[A PREVIEW… Not a REVIEW… Yet.]
Film: Planet Of Snail (Dalpaengieui Byeol / 달팽이의 별)
Director: Seung-Jun Yi
Venues: ICA Institute of Contemporary Arts), London and the Glasgow Film Theatre, Glasgow
The screening on 23rd June, 2012 includes a special Q & A, with the director.
A dog and a snail…
oh what tales…
… and tails.
Dogwoof, you see, introduced me to many a movie including Sweetgrass and Lucy Walker’s Countdown To Zero.
It has also distributed all these titles Restrepo, The Coca Cola Case, Luxury Star, Afghan Star, Black Gold, The Devil Came On Horseback, Les Petites Vacances, The Age Of Stupid, The End of The Line, Food, Inc., Bananas!, Mugabe and the White African, Vanishing of the Bees, Dreams of a Life, Collapse, The Last Train Home, Marina Abramovic: The Artist is Present, Bombay Beach, Tabloid, The Interrupters, Amreeka, Gasland, Bobby Fischer Against the World and many more.
That may seem a long list but I felt it was necessary as it should be so much more of a household name than it is. Many, just as well known titles – if not more well known – can be found in the full listing here: www.dogwoof.com/FILMS
So what about the Snail aspect? Well, that’s clear in this new film’s title, for a start. The snail-tale for me began with “Life in a day” and it’s epic imagery of such a creature scaling a miniature globe. A review of that film is here for your perusal: Life In A Day – YouTube-linked-film. Secondly, in the recent interview Mini Mini conducted with Japanese actor DenDen he revealed the meaning – or meanings – in his one-word name, one of these being related to the word, ‘snail’.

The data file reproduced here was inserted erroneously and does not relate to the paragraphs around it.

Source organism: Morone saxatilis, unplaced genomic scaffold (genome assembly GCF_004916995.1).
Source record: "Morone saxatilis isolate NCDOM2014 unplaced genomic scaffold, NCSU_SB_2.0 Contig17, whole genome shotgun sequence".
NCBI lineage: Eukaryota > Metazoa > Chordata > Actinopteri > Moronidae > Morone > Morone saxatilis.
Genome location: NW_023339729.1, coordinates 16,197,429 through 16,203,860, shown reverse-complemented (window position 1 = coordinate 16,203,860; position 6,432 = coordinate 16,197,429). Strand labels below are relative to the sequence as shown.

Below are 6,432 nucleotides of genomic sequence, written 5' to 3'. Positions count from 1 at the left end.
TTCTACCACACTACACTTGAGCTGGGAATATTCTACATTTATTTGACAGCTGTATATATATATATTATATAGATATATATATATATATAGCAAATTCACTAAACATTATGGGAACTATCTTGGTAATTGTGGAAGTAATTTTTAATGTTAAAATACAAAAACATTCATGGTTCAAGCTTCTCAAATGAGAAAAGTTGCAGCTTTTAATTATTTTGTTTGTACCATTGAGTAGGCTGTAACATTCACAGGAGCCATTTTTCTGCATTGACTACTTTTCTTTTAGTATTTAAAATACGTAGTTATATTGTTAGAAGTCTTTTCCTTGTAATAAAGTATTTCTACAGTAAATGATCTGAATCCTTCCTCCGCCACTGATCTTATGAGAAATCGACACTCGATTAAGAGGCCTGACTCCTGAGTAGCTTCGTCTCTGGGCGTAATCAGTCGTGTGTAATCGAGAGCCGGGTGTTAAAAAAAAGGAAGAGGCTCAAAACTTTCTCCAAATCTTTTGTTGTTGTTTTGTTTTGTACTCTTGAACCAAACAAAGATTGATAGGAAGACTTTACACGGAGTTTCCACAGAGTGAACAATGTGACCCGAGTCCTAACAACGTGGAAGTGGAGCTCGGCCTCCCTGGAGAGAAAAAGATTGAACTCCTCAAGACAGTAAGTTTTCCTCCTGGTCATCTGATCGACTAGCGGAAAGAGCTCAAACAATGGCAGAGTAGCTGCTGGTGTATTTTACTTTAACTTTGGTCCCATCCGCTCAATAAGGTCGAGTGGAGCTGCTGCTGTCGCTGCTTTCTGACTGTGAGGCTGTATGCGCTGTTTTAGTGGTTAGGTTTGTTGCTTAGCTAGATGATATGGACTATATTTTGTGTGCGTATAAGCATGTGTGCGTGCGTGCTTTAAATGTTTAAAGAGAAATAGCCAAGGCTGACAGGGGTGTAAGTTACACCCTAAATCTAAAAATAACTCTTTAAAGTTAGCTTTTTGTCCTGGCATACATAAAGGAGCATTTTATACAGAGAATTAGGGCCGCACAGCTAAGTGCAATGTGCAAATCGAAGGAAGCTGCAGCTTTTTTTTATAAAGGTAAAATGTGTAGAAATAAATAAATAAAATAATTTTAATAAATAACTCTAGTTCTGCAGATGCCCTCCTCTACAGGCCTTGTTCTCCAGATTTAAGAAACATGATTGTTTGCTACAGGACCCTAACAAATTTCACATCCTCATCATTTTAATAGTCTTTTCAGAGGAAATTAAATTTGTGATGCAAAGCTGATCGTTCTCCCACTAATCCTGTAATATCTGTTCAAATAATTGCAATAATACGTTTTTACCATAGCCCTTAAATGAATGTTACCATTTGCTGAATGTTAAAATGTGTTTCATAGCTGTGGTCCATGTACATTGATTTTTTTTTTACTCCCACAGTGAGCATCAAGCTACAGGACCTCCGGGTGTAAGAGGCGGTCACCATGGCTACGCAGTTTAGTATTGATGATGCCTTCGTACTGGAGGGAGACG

Anyhow, I can’t recall where I first read about the award-winning “Planet Of Snail” but it could have been from the brilliant KoBiz iPad application.
More about his film? Well, it features a couple of my current loves – not ‘a love’ as in a girl, but Korean cinema and Documentaries. [I’m actually making my own Korean-themed docu… More on that shortly]
So… here’s the press release:
Planet of Snail
WINNER – Best Feature-Length Documentary – IDFA, 2011
In cinemas 22 June 2012
“An elegant and moving documentary… a real joy” Screen Daily
Seung-Jun Yi’s second feature Planet of Snail, which won the prestigious Best Feature Length Documentary prize at IDFA, is a lyrical and gentle story that deftly touches on the world of disability. Out in UK cinemas 22 June 2012 courtesy of Dogwoof, Planet of Snail is an unique, refreshing, often funny film that demystifies what life means for people who live with physical impairments.
The film focuses on the relationship between Young-Chan who is deaf-blind and describes himself as a ‘snail’ because he only uses his tactile senses and his wife Soon-Ho who has a spinal injury. They communicate by touch – gently tapping on each other’s fingers, and navigate the trials of daily life with slow, tender shared experiences; the changing of a light bulb is an hour-long, methodical process. But Young-Chan and Soon-Ho will not be together forever and she will not always be there as his eyes and ears to the world, the couple needs to learn the painful process of navigating life without each other.
Young-Chan comes from the Planet of Snail. Dwellers of this tiny planet are deaf and blind, and call themselves ‘snails’ because they rely only on their tactile senses, and communicating by touch.